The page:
Big city, small world: Density, contact rates, and transmission of dengue across Pakistan

M. U.G. Kraemer, T. A. Perkins, D. A.T. Cummings, R. Zakar, S. I. Hay, D. L. Smith, R. C. Reiner

Research output: Contribution to journalArticlepeer-review

38 Scopus citations


Macroscopic descriptions of populations commonly assume that encounters between individuals are well mixed; i.e. each individual has an equal chance of coming into contact with any other individual. Relaxing this assumption can be challenging though, due to the difficulty of acquiring detailed knowledge about the non-random nature of encounters. Here, we fitted a mathematical mode1of dengue virus transmission to spatial time-series data from Pakistan and compared maximum-likelihood estimates of 'mixing parameters' when disaggregating data across an urban-rural gradient. We show that dynamics across this gradient are subject not only to differing transmission intensities but also to differing strengths of nonlinearity due to differences in mixing. Accounting for differences in mobility by incorporating two fine-scale, density-dependent covariate layers eliminates differences in mixing but results in a doubling of the estimated transmission potential of the large urban district of Lahore.We furthermore show that neglecting spatial variation in mixing can lead to substantial underestimates of the leve1of effort needed to control a pathogen with vaccines or other interventions. We complement this analysis with estimates of the relationships between dengue transmission intensity and other putative environmental drivers thereof.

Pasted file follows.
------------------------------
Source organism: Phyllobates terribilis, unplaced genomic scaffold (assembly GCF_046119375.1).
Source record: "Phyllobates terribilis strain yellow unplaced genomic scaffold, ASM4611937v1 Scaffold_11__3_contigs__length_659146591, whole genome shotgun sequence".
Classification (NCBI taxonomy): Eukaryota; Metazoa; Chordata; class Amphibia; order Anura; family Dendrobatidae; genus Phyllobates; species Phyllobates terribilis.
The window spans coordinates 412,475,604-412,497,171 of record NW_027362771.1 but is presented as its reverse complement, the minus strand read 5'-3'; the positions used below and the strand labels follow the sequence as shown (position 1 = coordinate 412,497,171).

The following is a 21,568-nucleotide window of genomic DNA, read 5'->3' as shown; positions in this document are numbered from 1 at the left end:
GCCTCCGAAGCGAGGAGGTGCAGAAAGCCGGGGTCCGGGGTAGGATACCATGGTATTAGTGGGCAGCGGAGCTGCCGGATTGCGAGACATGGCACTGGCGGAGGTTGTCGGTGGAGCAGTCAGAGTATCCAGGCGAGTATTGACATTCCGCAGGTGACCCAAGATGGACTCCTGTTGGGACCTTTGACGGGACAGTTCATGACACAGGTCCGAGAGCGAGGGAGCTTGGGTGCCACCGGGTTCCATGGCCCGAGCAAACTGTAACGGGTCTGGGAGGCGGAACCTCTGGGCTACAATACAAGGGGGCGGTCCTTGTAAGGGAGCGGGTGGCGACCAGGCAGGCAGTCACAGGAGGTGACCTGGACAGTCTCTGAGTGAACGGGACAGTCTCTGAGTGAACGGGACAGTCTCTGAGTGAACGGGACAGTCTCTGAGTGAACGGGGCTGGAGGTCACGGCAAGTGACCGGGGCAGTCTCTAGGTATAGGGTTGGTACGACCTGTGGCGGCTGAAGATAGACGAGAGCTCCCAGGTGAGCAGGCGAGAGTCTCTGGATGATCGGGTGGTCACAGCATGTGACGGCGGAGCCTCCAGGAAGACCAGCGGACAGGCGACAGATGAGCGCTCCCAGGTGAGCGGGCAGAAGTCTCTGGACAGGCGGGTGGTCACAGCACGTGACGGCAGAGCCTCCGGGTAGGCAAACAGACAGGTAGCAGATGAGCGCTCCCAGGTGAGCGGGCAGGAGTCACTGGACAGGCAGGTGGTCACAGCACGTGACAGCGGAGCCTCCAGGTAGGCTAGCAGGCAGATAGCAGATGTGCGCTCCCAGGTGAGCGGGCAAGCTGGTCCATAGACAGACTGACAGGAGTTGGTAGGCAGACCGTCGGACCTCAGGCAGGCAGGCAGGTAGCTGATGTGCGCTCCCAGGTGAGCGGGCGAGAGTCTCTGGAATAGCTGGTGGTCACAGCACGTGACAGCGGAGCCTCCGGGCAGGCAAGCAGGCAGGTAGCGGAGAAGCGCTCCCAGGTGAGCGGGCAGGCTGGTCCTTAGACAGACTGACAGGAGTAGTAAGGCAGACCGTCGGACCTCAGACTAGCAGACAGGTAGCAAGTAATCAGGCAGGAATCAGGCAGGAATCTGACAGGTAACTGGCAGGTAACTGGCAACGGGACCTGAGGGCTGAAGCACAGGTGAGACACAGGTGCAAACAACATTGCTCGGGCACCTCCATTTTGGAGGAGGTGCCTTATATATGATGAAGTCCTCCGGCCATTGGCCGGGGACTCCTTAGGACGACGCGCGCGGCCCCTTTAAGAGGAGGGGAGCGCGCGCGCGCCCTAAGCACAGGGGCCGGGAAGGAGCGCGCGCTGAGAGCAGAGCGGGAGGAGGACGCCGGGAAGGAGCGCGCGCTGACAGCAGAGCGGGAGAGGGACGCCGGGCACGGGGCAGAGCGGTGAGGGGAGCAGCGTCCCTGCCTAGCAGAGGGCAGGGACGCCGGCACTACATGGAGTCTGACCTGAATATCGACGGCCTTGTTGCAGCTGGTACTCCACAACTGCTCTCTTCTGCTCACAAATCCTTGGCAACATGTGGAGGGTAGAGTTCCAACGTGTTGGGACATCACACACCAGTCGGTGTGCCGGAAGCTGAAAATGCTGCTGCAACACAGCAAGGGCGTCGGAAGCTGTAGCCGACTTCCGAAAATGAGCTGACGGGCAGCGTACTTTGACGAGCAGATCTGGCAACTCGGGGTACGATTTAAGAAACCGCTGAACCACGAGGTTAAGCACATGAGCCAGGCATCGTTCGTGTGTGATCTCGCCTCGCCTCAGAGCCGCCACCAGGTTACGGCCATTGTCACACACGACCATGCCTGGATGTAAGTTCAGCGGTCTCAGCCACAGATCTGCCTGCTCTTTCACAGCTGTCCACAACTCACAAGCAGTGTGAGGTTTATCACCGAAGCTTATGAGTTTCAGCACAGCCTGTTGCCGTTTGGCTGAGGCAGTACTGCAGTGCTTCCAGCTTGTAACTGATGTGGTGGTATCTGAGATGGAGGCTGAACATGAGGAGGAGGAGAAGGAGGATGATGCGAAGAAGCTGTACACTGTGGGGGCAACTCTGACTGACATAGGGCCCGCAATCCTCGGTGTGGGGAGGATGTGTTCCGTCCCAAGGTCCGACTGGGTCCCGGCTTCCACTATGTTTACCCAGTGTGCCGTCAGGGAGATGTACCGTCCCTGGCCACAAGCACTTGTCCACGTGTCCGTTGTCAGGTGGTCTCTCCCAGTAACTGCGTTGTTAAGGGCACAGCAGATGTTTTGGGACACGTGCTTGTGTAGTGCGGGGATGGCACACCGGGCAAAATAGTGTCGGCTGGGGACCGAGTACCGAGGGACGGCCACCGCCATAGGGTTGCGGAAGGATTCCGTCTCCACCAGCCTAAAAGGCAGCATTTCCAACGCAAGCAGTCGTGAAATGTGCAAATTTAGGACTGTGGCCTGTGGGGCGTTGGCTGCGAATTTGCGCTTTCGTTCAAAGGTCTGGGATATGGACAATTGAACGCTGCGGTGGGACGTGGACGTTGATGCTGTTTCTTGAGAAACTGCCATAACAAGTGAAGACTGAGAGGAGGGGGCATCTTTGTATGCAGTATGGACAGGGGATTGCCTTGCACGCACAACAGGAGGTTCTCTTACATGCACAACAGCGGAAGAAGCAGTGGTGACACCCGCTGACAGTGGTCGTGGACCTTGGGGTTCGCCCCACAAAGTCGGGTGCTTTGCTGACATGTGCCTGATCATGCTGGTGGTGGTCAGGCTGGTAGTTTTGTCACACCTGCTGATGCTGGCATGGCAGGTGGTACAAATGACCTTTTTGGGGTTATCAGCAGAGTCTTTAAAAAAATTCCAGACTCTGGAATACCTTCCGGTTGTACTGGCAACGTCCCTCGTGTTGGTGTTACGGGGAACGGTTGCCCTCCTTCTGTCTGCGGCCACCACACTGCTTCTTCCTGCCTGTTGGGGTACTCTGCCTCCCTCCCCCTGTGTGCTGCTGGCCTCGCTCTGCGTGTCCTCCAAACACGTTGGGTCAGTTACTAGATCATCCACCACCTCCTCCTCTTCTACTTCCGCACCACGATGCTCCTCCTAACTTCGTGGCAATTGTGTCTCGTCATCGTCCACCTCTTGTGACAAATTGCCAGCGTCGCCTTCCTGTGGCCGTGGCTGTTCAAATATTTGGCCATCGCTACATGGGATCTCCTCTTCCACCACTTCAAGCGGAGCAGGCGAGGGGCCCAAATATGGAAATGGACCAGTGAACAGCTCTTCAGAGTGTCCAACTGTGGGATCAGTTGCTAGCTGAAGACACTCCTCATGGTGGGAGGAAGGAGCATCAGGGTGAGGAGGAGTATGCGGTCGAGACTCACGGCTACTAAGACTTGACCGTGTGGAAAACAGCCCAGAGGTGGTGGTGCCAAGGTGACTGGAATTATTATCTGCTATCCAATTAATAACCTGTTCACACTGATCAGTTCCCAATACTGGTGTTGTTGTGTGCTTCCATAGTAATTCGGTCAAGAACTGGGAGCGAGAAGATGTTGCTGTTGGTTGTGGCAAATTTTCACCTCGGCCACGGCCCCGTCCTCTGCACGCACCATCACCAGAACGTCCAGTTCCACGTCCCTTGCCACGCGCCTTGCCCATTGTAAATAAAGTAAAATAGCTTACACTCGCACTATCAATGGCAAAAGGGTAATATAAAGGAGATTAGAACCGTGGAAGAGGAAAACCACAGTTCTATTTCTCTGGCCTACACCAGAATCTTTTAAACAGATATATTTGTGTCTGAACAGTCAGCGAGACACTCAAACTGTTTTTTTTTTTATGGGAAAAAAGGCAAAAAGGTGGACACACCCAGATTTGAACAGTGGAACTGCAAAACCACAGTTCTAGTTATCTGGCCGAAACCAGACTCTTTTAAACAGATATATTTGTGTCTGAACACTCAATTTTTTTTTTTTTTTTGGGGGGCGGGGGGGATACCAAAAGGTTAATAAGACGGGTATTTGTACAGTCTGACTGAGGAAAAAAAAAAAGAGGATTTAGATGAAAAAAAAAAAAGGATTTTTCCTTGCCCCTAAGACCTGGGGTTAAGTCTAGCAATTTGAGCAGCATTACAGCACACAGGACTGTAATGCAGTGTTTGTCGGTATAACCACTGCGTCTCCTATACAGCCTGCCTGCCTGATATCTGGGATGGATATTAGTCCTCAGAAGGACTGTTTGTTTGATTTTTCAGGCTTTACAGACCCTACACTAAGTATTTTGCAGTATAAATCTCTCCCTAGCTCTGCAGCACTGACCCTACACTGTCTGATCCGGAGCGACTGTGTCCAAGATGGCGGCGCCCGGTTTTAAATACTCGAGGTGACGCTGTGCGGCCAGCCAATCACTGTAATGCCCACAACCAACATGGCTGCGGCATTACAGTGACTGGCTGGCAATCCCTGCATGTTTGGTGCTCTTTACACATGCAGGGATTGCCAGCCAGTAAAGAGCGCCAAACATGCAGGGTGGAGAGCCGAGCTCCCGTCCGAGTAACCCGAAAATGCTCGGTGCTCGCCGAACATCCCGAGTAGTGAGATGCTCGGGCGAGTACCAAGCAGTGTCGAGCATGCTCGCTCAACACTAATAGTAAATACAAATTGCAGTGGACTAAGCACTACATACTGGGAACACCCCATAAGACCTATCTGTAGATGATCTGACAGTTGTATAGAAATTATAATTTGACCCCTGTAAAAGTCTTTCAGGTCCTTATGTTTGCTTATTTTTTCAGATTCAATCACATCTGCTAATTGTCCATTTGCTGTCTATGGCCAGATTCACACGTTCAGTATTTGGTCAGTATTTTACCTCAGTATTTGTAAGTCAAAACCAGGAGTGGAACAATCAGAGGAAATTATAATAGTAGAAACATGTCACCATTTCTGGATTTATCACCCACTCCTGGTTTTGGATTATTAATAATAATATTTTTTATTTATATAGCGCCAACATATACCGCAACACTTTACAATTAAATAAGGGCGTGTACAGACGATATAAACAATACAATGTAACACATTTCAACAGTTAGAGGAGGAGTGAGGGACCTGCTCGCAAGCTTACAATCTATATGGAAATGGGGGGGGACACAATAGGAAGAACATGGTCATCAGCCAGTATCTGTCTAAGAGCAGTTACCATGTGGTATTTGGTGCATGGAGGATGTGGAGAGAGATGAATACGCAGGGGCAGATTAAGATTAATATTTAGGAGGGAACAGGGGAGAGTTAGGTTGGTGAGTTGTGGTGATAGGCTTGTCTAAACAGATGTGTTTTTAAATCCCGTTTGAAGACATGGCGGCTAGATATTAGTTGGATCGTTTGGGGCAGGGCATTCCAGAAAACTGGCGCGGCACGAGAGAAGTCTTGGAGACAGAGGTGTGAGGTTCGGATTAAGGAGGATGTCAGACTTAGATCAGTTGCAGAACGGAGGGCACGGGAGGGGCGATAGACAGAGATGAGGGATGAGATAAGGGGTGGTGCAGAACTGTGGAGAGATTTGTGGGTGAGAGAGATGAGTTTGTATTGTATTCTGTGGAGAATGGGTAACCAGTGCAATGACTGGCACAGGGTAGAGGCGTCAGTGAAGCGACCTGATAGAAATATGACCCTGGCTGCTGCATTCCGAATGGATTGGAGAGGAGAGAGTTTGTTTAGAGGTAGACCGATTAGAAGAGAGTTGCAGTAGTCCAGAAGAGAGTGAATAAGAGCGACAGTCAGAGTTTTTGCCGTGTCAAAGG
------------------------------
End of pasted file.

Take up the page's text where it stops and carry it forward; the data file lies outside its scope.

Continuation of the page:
Original languageEnglish (US)
Article number20150468
JournalJournal of the Royal Society Interface
Issue number111
StatePublished - Oct 6 2015


  • Dengue
  • Epidemiology
  • Heterogeneity
  • Mixing
  • Spatial accessibility
  • Spatial dynamics

ASJC Scopus subject areas

  • Biotechnology
  • Biophysics
  • Bioengineering
  • Biomaterials
  • Biochemistry
  • Biomedical Engineering


Dive into the research topics of 'Big city, small world: Density, contact rates, and transmission of dengue across Pakistan'. Together they form a unique fingerprint.

Cite this